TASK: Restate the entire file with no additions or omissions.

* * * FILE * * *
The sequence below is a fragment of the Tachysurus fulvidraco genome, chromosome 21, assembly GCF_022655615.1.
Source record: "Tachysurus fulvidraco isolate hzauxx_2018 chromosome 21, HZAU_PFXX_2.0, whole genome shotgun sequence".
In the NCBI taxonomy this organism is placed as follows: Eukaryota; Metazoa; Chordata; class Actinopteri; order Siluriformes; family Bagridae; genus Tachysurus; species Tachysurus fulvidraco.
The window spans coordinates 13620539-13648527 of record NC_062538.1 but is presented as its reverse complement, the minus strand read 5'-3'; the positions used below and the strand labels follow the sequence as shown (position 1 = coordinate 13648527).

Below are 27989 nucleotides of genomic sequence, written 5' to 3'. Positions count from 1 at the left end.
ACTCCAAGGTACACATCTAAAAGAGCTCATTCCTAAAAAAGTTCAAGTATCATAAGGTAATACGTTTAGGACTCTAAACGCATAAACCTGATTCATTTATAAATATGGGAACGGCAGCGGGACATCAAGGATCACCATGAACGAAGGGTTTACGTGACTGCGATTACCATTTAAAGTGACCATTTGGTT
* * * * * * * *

The sequence below is a fragment of the Tachysurus fulvidraco genome, chromosome 21, assembly GCF_022655615.1.
Source record: "Tachysurus fulvidraco isolate hzauxx_2018 chromosome 21, HZAU_PFXX_2.0, whole genome shotgun sequence".
In the NCBI taxonomy this organism is placed as follows: Eukaryota; Metazoa; Chordata; class Actinopteri; order Siluriformes; family Bagridae; genus Tachysurus; species Tachysurus fulvidraco.
The window spans coordinates 13620539-13648527 of record NC_062538.1 but is presented as its reverse complement, the minus strand read 5'-3'; the positions used below and the strand labels follow the sequence as shown (position 1 = coordinate 13648527).

Below are 27989 nucleotides of genomic sequence, written 5' to 3'. Positions count from 1 at the left end.
ACTCCAAGGTACACATCTAAAAGAGCTCATTCCTAAAAAAGTTCAAGTATCATAAGGTAATACGTTTAGGACTCTAAACGCATAAACCTGATTCATTTATAAATATGGGAACGGCAGCGGGACATCAAGGATCACCATGAACGAAGGGTTTACGTGACTGCGATTACCATTTAAAGTGACCATTTGGTT